Governor Gretchen Whitmer signed HB 4411, the $17.1 billion K-12 budget, into law yesterday afternoon, surrounded by students and faculty at East Kentwood High School. The bill accounts for the largest single-year School Aid Fund budget ever passed by the state, and included funding for 10 Cents a Meal for Michigan’s Kids & Farms at $5 million, more than doubling the funding from $2 million in 2020-21.
10 Cents A Meal for Michigan’s Kids & Farms (10 Cents a Meal) is a state-funded program providing schools and early childhood education centers (ECEs) with matching incentive funding up to 10 cents per meal to purchase and serve Michigan-grown fruits, vegetables, and legumes. The grant has gone from a $250,000 state pilot program in 2016 to finally being available to applicants statewide for the 2020-2021 school year. This latest investment affirms the importance of 10 Cents a Meal in providing fresh, healthy, local fruits, vegetables, and dry beans for Michigan’s schoolchildren.
Schools and early childhood settings are where thousands of children receive up to two meals a day—and sometimes even three meals a day. 10 Cents a Meal enhances those meals and also can support Michigan’s emerging local food infrastructure, which delivers products from local farms to local customers. The value of building that infrastructure, beyond creating more local jobs and providing the freshest of nutrition and flavor for children, became clear during the COVID crisis when national food supply chains faltered.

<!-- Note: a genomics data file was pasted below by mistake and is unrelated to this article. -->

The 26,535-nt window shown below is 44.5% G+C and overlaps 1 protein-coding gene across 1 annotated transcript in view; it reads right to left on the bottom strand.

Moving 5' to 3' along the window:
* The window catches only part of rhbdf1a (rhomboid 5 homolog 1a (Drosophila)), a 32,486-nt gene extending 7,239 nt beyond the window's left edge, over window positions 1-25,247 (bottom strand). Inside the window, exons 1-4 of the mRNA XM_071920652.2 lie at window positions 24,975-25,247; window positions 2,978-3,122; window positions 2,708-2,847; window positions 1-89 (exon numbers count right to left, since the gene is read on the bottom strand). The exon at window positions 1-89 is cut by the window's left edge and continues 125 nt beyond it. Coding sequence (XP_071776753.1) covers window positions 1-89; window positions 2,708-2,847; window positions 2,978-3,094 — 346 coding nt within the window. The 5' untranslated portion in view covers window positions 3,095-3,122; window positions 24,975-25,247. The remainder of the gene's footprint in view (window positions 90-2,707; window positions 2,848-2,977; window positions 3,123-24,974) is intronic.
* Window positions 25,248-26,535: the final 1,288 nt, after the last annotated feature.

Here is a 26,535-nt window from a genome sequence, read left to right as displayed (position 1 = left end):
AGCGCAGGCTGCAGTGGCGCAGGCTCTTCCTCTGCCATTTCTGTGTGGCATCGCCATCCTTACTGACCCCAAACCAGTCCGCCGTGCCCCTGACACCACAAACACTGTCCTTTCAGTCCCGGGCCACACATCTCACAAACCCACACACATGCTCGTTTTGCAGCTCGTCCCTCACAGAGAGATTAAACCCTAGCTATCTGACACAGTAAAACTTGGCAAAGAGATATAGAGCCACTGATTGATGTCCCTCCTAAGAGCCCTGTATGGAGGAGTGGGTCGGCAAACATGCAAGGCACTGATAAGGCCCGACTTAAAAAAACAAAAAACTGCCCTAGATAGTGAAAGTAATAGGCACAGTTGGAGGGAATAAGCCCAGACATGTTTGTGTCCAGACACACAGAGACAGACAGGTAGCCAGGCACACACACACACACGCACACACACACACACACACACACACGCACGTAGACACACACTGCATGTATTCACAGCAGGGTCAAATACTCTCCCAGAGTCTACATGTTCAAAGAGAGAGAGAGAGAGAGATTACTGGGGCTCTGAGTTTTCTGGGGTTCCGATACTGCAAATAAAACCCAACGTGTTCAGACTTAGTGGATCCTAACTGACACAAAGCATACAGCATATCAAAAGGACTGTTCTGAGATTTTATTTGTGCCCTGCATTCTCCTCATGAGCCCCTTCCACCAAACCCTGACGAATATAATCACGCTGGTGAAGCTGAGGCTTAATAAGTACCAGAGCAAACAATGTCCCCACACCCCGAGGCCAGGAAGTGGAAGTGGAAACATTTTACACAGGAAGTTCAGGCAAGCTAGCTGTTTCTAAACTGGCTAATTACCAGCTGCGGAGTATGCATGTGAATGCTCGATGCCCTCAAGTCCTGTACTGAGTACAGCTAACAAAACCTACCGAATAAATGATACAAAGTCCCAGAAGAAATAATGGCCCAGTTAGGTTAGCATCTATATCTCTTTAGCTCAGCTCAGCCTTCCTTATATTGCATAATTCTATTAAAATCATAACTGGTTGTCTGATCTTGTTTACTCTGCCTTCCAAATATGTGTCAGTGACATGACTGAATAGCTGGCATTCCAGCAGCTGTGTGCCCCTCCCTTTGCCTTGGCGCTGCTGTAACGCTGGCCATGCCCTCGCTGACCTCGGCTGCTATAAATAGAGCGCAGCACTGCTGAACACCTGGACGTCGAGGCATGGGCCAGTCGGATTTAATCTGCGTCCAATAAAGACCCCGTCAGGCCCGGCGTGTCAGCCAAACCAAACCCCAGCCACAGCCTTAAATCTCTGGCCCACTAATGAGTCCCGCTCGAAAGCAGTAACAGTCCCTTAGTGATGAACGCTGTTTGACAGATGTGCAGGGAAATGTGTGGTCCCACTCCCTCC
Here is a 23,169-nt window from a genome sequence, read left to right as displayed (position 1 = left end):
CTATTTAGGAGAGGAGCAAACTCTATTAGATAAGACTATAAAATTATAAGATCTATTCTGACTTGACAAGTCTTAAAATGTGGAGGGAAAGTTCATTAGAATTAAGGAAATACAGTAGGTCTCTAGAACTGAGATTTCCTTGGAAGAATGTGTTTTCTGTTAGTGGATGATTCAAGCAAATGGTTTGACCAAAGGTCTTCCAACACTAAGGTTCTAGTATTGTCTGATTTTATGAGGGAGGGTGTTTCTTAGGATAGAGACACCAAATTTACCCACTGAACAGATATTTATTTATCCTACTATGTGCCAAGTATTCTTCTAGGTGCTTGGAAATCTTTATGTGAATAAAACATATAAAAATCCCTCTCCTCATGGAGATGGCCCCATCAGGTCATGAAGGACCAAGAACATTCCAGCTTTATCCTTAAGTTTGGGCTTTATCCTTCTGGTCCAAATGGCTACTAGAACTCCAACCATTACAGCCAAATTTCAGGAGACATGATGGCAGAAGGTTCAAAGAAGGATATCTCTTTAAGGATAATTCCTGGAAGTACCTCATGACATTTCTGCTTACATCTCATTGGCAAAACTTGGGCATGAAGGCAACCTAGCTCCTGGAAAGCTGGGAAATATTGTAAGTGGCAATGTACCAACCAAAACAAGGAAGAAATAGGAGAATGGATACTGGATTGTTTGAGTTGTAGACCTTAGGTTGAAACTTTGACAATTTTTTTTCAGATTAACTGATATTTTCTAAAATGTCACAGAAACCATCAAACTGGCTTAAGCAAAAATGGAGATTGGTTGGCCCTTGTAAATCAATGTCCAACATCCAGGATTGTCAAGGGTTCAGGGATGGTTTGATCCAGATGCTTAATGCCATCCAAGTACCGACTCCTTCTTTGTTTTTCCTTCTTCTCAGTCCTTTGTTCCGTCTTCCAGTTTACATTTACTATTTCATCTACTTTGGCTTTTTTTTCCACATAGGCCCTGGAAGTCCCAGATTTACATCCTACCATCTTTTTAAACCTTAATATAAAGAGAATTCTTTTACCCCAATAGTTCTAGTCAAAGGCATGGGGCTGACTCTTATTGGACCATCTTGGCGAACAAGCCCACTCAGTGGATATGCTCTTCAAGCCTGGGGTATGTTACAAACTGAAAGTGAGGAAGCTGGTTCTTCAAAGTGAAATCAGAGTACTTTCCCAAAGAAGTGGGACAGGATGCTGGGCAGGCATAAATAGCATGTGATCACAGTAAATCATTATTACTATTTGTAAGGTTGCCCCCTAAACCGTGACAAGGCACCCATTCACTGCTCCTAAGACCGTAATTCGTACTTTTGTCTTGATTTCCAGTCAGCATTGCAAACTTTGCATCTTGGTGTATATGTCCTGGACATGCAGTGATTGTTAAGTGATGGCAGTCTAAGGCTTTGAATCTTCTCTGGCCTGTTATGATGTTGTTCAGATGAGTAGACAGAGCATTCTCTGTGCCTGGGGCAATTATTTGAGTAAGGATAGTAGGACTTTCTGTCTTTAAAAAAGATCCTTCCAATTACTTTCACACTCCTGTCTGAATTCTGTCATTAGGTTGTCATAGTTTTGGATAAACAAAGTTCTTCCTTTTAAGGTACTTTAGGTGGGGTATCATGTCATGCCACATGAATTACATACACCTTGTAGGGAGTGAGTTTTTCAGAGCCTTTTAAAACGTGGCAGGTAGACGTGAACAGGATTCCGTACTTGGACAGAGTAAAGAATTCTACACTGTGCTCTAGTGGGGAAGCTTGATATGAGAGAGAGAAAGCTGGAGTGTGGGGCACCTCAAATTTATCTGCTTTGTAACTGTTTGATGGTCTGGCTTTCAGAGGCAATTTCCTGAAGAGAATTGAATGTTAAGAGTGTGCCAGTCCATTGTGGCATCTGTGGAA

“Providing healthy meals for children and supporting our state’s growers is a win-win for Michigan,” said Michigan State Superintendent Dr. Michael Rice. “The 10 Cents a Meal program helps meet a Top 10 state strategic education goal of improving the health, safety, and wellness of learners.”
Senator Wayne Schmidt (R-Traverse City), chair of the Senate K-12 and Michigan Department of Education appropriations subcommittee, served as a key champion of 10 Cents a Meal and navigated the program through the budget process. “Since its inception, I have been an avid supporter of the 10 Cents a Meal program,” Schmidt said. “I have supported investments in the program during every budget cycle, and I passionately believe it is a crucial tool that helps ensure students can focus on their education while also receiving a healthy and balanced diet of Michigan-grown products.”
The $5-million funding is a testament to Michigan legislators’ and the governor’s understanding of the central strategic value of 10 Cents a Meal, said Diane Conners, senior policy specialist at Groundwork Center for Resilient Communities.
“That this innovative program can be a part of this unprecedented investment in our children also is a testament to the resilience of school food staff and early childhood education centers, and all of those dedicated individuals who tirelessly work for the benefit of children across the state,” she said. “Healthy, locally grown foods help build the minds and bodies of our children, while the purchases support family farms and help to build the infrastructure of our local food supply.”
Summarizing the budget as a whole, Kentwood Public Schools Superintendent Kevin Polson spoke to the momentous nature of the bill signing. “This is a historic day. If a budget is a statement of values, this budget demonstrates that our children of Michigan are our top priority.”
And as a part of the larger School Aid budget, 10 Cents a Meal will be another implement in an educator’s toolbelt to assure that our children have the healthful foundation they will need in order to thrive as they make their way back into the classroom after a trying year.
Nathan Medina, Groundwork Policy Specialist